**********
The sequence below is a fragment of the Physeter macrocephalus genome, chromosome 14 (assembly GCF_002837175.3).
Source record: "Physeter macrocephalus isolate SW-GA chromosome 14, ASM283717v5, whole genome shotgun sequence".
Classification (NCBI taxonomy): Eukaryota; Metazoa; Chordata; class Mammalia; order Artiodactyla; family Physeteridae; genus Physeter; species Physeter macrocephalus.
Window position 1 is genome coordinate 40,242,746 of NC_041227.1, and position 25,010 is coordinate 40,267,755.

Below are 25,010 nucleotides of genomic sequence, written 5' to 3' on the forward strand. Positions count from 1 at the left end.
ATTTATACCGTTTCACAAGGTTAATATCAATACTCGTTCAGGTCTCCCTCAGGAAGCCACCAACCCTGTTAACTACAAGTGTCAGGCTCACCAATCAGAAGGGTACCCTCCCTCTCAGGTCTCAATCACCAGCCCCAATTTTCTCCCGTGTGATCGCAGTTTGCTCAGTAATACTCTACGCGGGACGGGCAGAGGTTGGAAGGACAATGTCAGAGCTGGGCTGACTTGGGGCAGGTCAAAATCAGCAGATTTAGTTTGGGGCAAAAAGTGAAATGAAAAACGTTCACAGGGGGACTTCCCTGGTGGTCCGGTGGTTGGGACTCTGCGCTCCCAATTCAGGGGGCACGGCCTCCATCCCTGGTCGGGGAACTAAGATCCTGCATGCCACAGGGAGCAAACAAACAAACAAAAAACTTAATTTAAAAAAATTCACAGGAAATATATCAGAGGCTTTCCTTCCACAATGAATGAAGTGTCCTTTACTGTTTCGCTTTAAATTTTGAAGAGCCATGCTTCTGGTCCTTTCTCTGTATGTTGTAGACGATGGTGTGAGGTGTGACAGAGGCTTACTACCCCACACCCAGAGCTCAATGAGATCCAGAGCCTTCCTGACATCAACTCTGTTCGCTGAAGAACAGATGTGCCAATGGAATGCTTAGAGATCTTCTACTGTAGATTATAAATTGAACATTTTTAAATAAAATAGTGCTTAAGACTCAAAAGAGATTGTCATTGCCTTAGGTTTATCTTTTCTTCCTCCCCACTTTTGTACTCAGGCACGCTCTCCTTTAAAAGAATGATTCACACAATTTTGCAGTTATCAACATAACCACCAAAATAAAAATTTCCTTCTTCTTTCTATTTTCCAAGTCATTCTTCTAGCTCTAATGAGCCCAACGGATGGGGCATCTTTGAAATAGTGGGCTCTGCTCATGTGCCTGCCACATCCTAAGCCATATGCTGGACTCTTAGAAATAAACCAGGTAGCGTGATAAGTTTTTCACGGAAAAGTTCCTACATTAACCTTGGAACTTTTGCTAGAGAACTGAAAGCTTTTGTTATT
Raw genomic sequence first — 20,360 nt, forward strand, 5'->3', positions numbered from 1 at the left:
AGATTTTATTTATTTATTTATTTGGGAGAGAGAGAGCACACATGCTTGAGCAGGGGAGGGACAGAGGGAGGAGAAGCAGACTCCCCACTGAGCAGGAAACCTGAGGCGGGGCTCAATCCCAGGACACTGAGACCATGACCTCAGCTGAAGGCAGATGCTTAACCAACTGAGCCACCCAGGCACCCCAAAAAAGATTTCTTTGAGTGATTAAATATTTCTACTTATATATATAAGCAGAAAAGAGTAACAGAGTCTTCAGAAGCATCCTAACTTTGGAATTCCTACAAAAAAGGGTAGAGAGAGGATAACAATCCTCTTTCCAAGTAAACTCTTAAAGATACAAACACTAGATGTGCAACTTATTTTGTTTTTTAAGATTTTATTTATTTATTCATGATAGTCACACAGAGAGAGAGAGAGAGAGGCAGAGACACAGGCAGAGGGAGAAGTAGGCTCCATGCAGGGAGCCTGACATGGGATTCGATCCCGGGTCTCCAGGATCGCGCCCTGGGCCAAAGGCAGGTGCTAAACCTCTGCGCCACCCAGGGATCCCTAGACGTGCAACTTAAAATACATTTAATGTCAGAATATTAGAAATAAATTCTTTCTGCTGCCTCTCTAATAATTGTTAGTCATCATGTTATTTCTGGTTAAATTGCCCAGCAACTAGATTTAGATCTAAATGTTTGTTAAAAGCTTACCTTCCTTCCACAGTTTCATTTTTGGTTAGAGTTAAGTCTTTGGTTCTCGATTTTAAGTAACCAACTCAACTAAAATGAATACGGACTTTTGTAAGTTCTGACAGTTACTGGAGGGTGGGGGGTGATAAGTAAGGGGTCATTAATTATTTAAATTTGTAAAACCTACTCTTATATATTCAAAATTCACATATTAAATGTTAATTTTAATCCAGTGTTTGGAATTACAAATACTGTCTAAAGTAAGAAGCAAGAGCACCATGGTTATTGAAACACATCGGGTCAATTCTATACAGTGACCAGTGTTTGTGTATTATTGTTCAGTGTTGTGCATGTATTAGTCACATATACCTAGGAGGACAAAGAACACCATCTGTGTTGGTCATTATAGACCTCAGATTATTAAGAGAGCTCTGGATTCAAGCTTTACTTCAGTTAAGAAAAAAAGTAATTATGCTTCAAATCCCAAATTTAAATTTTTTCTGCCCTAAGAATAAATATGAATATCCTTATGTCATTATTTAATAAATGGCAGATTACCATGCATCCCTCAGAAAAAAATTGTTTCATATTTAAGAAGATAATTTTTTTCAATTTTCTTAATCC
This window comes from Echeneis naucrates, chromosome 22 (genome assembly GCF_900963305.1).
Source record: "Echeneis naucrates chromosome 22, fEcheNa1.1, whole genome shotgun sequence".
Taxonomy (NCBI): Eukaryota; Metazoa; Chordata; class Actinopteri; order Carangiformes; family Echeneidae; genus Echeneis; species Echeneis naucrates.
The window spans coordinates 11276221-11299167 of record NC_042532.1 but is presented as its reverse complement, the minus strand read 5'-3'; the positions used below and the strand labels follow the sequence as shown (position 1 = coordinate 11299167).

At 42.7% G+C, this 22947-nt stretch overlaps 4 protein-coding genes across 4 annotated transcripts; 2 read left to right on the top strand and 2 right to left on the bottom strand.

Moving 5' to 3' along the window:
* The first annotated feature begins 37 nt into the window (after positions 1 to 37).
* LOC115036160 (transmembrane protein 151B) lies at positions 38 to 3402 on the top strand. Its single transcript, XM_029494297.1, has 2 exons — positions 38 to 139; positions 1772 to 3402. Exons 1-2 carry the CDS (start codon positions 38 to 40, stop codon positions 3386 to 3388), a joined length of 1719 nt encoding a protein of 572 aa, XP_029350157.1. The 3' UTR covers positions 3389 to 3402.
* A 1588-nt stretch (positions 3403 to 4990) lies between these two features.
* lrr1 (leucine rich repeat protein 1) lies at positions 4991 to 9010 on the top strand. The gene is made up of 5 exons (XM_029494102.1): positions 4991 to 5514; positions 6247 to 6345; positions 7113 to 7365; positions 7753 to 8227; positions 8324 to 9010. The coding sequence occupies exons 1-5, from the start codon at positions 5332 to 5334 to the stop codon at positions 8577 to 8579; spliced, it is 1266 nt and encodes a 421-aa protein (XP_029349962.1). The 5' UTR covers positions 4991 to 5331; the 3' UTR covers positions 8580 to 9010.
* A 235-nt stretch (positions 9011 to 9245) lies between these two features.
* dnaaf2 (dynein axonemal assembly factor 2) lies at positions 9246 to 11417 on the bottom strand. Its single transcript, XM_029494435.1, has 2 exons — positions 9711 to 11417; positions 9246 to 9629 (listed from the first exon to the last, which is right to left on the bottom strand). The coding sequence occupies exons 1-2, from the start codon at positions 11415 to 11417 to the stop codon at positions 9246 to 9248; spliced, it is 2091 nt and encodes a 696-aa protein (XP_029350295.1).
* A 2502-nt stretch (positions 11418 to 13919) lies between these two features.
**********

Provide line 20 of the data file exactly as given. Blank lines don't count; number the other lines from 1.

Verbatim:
* dnaaf2 (dynein axonemal assembly factor 2) lies at positions 9246 to 11417 on the bottom strand. Its single transcript, XM_029494435.1, has 2 exons — positions 9711 to 11417; positions 9246 to 9629 (listed from the first exon to the last, which is right to left on the bottom strand). The coding sequence occupies exons 1-2, from the start codon at positions 11415 to 11417 to the stop codon at positions 9246 to 9248; spliced, it is 2091 nt and encodes a 696-aa protein (XP_029350295.1).